The Inner Shrine asks if wife’s flirtation is harmless

American George Evelath uses a duel over his wife’s honor to stage his suicide in Paris.

Friends conceal the details from George’s mother and his wife, Diane, but it’s soon clear George had lost his fortune.
Diane at her desk holding a telegram.

The Inner Shrine: A Novel of Today by Basil King*

Frank Craig, illus. ©1908, 1909 Harper & Brothers. 1909 bestseller #1.
Project Gutenberg Ebook #14393. My grade B.

Sure that George trusted her, and sincerely repenting her extravagance, Diane secretly makes over her dot to her mother-in-law.

The women go to New York.

Mrs. Evelath unwittingly lives on Diane’s dowry while Diane becomes companion to a spoiled debutante whose widowed father, Derek Pryn, proposes marriage.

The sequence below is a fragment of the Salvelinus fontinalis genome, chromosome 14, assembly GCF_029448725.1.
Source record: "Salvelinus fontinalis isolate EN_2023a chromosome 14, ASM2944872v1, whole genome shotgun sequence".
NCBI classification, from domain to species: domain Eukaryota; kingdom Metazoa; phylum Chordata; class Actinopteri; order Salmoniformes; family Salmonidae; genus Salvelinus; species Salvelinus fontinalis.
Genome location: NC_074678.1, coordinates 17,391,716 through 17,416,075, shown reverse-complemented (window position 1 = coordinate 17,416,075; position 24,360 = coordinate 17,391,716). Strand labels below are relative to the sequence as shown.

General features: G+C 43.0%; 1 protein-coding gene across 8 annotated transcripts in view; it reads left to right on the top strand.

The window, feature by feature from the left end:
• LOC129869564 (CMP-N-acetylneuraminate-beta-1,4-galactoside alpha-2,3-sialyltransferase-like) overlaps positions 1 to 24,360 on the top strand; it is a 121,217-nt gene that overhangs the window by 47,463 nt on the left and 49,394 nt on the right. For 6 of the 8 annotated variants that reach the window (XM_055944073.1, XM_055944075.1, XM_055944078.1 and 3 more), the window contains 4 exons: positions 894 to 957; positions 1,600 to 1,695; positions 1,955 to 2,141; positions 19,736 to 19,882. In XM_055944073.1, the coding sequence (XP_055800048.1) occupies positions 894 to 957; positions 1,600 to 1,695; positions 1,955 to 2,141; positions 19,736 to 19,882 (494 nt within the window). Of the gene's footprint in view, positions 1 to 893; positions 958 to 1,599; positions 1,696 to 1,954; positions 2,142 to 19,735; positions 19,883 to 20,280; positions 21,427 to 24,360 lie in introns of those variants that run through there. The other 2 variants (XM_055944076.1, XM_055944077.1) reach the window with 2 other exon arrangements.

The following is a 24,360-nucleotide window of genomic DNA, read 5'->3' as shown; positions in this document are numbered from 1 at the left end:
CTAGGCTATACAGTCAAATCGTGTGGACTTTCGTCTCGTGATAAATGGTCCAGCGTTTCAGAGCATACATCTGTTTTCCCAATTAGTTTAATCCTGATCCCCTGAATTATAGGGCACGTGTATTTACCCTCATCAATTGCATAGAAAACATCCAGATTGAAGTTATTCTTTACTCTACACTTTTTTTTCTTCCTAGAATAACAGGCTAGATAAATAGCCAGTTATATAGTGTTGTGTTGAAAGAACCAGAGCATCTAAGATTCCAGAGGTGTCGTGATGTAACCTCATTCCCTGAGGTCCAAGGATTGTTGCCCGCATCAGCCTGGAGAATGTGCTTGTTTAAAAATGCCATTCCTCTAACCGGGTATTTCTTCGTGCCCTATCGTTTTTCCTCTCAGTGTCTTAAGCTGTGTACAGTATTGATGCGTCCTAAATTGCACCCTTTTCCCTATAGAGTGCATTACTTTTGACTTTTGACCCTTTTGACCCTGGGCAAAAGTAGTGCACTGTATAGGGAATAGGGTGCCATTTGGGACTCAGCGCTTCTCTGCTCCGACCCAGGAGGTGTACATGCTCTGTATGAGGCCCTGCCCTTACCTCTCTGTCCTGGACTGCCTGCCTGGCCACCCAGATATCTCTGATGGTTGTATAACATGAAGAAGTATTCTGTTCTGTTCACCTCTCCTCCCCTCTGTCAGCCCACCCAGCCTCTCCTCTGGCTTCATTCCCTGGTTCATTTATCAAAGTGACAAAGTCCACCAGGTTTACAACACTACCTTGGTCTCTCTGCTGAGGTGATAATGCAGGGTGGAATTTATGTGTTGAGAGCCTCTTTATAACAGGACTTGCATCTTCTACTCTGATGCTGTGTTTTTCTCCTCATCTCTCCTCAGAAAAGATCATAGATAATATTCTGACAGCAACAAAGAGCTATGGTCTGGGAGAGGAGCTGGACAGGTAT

Pryn meets a Frenchman who says he shot his lover’s husband in a duel. Since Diane’s husband was shot in Paris, Pryn concludes Diane was the lover.

Pryn is willing to marry Diane anyway, but she doesn’t want to marry anyone who thinks she’s promiscuous, though she realizes she gave that impression:

George always knew that I loved him, and that I was true to him. He trusted me, and was justified in doing so. …I played with fire, and while George knew it was only playing, it was fire all the same.

Basil King tangles personalities into an exploration of whether behavior observers interpret as a sexual liaison is actually a “harmless flirtation.”

King does it admirably while dropping a trail of bon mots, such as: “There are times in life when words become as dangerous as explosives.”

If only King didn’t shift focus from one character to another with such unconcern, there would be nothing in The Inner Shrine for me to complain about.

*The author’s name does not appear in the text, nor does the name of the illustrator, Frank Craig, but the drawings are signed.

© 2015 Linda Gorton Aragoni